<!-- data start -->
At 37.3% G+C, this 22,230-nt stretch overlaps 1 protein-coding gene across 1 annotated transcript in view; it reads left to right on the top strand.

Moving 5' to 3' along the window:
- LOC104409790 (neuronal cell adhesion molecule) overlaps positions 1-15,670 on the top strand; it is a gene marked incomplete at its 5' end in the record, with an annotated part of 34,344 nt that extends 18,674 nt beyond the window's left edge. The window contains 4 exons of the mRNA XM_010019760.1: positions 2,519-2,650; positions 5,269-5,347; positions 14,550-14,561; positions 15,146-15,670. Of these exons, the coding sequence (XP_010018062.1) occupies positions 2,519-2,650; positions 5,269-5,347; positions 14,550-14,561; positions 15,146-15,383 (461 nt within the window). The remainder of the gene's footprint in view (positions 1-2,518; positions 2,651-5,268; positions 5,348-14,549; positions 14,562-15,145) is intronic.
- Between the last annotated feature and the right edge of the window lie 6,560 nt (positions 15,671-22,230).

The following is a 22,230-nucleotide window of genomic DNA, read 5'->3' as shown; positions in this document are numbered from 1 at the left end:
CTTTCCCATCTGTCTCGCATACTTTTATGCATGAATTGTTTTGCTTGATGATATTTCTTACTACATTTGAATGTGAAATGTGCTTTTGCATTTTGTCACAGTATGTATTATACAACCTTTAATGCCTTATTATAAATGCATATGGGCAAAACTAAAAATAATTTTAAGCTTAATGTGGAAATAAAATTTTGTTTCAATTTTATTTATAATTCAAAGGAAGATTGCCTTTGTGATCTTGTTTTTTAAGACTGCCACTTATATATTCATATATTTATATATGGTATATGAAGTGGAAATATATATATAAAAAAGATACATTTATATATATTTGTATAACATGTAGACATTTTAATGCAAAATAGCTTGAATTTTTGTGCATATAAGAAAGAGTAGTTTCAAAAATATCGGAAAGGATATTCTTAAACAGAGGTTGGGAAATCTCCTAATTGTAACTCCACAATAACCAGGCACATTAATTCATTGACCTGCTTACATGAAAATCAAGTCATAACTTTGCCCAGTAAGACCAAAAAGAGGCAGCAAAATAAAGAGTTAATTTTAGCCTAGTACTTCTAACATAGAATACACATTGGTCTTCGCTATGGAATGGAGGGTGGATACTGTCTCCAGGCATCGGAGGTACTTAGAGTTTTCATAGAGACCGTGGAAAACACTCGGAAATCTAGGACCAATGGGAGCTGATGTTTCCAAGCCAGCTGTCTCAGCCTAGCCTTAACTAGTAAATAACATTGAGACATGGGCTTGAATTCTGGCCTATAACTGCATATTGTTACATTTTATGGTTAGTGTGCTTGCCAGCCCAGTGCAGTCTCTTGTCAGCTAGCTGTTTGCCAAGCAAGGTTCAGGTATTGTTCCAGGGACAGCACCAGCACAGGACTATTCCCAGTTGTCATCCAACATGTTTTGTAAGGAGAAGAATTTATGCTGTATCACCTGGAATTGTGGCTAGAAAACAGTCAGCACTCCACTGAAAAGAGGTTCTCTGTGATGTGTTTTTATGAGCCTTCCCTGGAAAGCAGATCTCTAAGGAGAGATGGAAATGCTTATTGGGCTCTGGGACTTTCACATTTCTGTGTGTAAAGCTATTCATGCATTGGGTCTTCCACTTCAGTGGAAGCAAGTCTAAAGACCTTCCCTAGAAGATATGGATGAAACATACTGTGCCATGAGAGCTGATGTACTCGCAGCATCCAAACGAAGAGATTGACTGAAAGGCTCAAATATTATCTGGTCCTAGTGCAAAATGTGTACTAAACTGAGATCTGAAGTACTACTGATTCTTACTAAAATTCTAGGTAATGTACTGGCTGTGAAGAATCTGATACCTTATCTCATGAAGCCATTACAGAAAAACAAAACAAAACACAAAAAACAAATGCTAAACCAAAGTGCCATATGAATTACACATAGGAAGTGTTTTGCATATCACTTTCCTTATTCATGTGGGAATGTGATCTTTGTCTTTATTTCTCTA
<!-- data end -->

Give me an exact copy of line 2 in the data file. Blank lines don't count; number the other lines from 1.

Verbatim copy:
Moving 5' to 3' along the window: